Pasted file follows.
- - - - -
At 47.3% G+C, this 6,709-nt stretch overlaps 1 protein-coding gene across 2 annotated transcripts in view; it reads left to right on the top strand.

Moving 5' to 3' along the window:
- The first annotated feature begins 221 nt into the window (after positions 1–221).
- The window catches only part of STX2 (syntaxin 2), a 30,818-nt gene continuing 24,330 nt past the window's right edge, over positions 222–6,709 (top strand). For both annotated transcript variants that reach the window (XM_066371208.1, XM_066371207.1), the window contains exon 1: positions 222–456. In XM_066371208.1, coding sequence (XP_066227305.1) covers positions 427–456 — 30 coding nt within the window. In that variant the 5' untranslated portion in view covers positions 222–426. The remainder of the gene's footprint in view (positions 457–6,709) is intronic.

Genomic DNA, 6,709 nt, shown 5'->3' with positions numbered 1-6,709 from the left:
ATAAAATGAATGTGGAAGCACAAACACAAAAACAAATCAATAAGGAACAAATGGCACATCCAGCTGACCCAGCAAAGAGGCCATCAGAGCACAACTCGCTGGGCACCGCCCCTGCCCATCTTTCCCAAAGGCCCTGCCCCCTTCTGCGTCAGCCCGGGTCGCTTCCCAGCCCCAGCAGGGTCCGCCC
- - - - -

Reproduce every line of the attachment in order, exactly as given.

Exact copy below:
At 47.3% G+C, this 6,709-nt stretch overlaps 1 protein-coding gene across 2 annotated transcripts in view; it reads left to right on the top strand.

Moving 5' to 3' along the window:
- The first annotated feature begins 221 nt into the window (after positions 1–221).
- The window catches only part of STX2 (syntaxin 2), a 30,818-nt gene continuing 24,330 nt past the window's right edge, over positions 222–6,709 (top strand). For both annotated transcript variants that reach the window (XM_066371208.1, XM_066371207.1), the window contains exon 1: positions 222–456. In XM_066371208.1, coding sequence (XP_066227305.1) covers positions 427–456 — 30 coding nt within the window. In that variant the 5' untranslated portion in view covers positions 222–426. The remainder of the gene's footprint in view (positions 457–6,709) is intronic.

Genomic DNA, 6,709 nt, shown 5'->3' with positions numbered 1-6,709 from the left:
ATAAAATGAATGTGGAAGCACAAACACAAAAACAAATCAATAAGGAACAAATGGCACATCCAGCTGACCCAGCAAAGAGGCCATCAGAGCACAACTCGCTGGGCACCGCCCCTGCCCATCTTTCCCAAAGGCCCTGCCCCCTTCTGCGTCAGCCCGGGTCGCTTCCCAGCCCCAGCAGGGTCCGCCC